After returning my Osprey Farpoint 55L, (which you can read my review, here), I discovered the PacSafe Venturesafe 45L GII Travel Pack (pictured above). I really liked quite a few things about this bag, and i’ll go into them further below. However, I ended up returning it and keeping my Osprey Farpoint 40L for my trip. I bought this bag from Corporate Travel Safety, their return policy is pretty normal (unused, 30 days etc.), they allow you to ship items back for return without requiring any extra numbers or phone calls. However, you have to pay for shipping, which is likely to run you around 20$ due to the size of the box. So be aware of that!
I chose to try the Venturesafe 45L for a few reasons, the main being that the security system is really efficient, the other two reasons were that it’s a side loading bag and that it comes in a really nice storm grey color.
I REALLY enjoyed that these straps simply ‘tucked’ inside of the back of the backpack, and required less effort than zipping your straps inside (like the Osprey Farpoint series). However, I was somewhat disheartened when I saw how flimsy the waist straps were. I was trying REALLY hard to avoid bags that don’t have proper support/padding. If you have a really good waist strap it puts more of the support of the overall backpack weight, onto your hips instead of placing all of it on your back/shoulders. Which is IDEAL in general, but especially if you’re: traveling and therefore wearing the bag for extended periods of time, and if you’re a female-bodied person because our center of gravity is lower.
I would suggest, just as I did with my previous backpack reviews, that you use some type of compression sac or packing cube to maximize the space in this pack. However, it has a number of small RFID protected pockets and comes with its own external locking system for the zippers of the two main compartments.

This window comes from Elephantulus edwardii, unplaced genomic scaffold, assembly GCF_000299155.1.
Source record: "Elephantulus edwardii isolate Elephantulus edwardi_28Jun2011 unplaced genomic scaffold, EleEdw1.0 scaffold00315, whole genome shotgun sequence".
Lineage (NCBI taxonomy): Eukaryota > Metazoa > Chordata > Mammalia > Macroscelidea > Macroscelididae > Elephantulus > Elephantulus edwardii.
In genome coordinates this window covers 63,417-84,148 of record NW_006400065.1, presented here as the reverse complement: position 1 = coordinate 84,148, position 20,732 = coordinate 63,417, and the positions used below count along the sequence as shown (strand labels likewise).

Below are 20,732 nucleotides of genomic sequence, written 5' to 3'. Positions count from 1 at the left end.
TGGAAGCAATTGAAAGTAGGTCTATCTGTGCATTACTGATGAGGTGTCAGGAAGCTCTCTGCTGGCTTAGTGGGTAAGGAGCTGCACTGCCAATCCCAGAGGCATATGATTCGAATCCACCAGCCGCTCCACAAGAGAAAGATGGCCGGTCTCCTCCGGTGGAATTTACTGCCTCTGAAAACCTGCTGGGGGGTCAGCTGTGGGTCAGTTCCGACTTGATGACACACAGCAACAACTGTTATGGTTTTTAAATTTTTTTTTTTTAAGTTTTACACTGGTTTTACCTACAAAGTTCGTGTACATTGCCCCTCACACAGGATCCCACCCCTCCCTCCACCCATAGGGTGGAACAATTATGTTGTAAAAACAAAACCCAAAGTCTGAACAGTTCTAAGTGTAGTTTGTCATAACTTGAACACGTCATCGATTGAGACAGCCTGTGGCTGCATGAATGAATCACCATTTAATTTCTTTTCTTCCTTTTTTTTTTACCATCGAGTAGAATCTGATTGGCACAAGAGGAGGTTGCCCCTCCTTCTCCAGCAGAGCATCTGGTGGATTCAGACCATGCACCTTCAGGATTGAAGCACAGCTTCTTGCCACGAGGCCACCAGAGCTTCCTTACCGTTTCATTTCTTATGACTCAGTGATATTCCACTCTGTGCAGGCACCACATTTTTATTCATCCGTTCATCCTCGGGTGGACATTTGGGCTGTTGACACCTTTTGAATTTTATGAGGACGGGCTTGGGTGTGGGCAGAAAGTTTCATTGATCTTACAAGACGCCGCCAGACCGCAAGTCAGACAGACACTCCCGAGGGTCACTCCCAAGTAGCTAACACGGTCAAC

RFID is an acronym for ‘Radio-Frequency Identification‘, this is a wireless tracking system that allows someone with an appropriate reader to ‘read’ and therefore ‘access’ wireless technological information (i.e. credit cards, passport information etc.). These readers allow for a more stealthy form of identity theft, in which these readers provide nearly ALL information of any items scanned (including things like expiration dates, and card numbers from far away). However, a lot of department stores use RFID tracking for products within the stores, which is why these readers are somewhat easy to access. The idea behind RFID protection is that its mesh lining is impenetrable to these waves, and therefore your data cannot be stolen from inside of your pockets.
The main features I enjoyed, were the ones I mentioned above as being reasons why I purchased this bag to test.
The reasons I didn’t keep this bag were:
-The waist strap not having enough padding.
-This bag isn’t made for people who have a backpack size smaller than 17″. I’m a 16.5 and the bag kept lifting off of my back and otherwise ‘rising’, indicating that it didn’t fit someone of my stature.
The latter part was the biggest deal breaker, which was a bummer because I really enjoyed this pack.
Have you used this backpack? How did it stand up to long term ‘wear-and-tear’ of a vagabond lifestyle?
Talk to me about it!